• Givskud Zoo - GIVSKUD ZOO, known as the Lion Park, a modern zoo with approximately 70 different animal species and is only 25 kilometres from Billund. Givskud Zoo specializes in large installations where there are many different animals together, as one can drive through by car or by bus. Some of the best known and most popular animals in the park are elephants, rhinos, lions, giraffes, gorillas and chimpanzees.

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Getting There

By Plane

Billund Airport (BLL) offers quite a few flights. Sun Air of Scandinavia has flights to Brussels, Düsseldorf, Helsinki, London, Manchester, Paris and Stockholm. Cimber Sterling flies to/from Antalya, Bergen, Bornholm, Copenhagen, Dublin, Las Palmas de Gran Canaria, London, Málaga, Munich, Nice, Oslo, Paris, Prague, Rome, Stockholm and Palma de Mallorca. Ryanair has flights to/from Alghero, Alicante, Brindisi, Edinburgh, Faro, Girona, London, Málaga, Malta, Marseille, Milan, Pisa, Rome and Trapani.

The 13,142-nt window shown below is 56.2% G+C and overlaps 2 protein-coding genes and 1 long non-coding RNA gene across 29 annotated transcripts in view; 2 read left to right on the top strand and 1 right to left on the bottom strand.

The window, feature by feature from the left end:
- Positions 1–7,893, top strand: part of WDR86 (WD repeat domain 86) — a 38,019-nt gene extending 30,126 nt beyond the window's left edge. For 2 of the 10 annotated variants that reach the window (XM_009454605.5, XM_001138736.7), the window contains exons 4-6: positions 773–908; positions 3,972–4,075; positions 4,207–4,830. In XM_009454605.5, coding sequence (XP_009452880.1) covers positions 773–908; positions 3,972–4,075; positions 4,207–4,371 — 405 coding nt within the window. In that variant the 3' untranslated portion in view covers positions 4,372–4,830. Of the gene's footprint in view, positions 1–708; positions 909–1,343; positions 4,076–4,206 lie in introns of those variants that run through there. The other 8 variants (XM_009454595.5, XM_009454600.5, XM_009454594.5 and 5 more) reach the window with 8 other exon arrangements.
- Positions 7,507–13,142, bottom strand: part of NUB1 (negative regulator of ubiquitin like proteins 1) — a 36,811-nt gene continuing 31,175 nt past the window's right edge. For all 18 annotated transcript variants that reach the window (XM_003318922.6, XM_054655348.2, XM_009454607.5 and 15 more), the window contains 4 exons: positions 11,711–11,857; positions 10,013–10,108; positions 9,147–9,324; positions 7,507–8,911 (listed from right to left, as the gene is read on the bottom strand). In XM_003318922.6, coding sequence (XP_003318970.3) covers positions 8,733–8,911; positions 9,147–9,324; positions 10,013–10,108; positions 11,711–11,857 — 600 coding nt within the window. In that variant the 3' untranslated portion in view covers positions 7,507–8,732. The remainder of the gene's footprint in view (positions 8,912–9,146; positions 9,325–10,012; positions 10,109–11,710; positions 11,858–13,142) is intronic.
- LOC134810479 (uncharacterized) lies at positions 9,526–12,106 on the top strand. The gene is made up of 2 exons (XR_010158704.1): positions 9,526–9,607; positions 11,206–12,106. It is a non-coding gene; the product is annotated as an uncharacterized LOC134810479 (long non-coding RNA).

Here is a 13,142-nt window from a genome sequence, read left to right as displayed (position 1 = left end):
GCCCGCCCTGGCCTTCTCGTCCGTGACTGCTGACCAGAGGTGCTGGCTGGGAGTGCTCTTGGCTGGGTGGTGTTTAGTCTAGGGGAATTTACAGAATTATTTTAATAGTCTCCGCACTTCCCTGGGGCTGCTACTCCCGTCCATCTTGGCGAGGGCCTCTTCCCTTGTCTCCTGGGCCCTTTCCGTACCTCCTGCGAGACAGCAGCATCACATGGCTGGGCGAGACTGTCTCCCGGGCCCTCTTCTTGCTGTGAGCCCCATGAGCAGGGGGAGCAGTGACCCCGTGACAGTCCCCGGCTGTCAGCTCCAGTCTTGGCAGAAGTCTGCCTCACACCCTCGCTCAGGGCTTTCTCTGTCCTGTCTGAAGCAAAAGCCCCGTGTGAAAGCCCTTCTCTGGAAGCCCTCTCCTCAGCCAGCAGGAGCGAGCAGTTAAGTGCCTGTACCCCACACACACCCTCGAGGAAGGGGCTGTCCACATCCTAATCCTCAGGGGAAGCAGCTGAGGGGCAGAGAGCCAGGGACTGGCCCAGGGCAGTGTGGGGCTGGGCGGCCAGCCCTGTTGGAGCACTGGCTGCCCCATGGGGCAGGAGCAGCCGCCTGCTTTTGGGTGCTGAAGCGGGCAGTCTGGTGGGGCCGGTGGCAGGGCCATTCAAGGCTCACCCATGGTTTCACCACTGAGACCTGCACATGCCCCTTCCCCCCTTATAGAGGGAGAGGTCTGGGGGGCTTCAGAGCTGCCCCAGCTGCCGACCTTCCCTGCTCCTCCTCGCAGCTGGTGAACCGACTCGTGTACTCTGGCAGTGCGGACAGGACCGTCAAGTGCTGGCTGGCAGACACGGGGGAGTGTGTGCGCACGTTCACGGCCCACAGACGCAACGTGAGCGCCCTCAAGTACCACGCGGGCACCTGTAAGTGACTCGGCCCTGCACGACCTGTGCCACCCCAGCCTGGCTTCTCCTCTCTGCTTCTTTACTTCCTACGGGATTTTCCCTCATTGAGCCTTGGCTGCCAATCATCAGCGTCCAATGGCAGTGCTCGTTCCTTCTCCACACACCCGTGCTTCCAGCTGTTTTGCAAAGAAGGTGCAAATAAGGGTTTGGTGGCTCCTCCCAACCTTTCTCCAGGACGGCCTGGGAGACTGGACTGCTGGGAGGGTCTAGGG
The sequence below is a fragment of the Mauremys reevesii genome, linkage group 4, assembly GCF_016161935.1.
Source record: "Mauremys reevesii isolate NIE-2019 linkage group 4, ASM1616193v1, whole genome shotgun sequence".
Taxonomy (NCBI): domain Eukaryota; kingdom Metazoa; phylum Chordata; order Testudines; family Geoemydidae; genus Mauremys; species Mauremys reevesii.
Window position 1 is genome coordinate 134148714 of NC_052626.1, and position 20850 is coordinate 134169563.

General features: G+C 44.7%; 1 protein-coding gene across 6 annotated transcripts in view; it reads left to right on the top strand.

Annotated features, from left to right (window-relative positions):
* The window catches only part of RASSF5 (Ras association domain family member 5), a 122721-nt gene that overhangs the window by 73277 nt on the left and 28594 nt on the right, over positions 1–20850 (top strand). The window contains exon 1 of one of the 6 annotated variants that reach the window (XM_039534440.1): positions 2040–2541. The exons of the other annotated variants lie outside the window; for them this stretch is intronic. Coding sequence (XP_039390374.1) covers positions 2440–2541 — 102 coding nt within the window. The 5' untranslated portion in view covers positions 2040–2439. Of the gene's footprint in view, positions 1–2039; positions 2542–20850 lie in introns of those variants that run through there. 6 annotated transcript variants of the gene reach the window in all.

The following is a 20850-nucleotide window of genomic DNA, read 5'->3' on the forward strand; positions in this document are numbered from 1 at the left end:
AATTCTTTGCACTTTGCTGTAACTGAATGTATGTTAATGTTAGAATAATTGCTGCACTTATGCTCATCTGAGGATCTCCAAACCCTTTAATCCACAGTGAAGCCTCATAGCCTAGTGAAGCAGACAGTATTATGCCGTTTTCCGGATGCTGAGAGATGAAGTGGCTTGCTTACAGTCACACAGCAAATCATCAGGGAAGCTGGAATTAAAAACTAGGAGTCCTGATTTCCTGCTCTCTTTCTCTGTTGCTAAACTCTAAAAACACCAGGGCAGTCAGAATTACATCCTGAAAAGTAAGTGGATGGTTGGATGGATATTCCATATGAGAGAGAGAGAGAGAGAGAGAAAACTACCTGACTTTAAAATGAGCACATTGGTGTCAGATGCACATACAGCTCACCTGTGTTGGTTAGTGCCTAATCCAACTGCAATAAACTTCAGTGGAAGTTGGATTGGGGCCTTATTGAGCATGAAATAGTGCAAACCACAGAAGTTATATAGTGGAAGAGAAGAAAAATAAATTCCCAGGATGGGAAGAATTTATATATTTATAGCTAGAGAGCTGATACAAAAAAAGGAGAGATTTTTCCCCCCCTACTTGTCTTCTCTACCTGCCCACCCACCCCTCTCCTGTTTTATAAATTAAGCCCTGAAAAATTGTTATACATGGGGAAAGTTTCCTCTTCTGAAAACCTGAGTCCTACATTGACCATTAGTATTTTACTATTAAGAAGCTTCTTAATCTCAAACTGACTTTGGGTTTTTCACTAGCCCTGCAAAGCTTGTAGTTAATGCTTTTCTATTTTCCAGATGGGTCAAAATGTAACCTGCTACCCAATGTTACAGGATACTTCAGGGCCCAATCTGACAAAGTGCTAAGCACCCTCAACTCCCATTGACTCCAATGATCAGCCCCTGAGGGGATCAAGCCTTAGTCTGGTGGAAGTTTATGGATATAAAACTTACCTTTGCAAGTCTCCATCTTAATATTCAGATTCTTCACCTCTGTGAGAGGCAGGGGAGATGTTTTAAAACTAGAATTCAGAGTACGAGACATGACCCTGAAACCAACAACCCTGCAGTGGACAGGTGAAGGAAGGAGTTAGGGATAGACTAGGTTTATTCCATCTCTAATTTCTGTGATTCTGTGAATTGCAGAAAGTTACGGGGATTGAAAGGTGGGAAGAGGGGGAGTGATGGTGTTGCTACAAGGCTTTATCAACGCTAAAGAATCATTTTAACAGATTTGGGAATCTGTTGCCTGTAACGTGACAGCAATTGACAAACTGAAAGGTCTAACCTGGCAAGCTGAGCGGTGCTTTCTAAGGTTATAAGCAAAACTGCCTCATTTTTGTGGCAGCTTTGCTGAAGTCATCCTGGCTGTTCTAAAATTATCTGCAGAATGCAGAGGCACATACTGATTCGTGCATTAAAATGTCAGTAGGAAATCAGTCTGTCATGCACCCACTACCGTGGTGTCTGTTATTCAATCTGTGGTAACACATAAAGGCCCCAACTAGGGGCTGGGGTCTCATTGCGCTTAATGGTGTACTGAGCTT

Several other airlines have flights as well, including to additional places like Amsterdam, Reykjavik, Faroe Islands, Riga, Burgas, Varna, Stavanger, Tenerife, Frankfurt, Bodrum, Dalaman, Crete, Monastir, Ponta Delgada, Rhodes, Istanbul and Geneva.

By Car

As the center of Jutland, there are roads in every direction. If you are coming from south, drive to Kolding and continue towards Billund. If you are coming from north or east turn to Billund at Vejle.

By Bus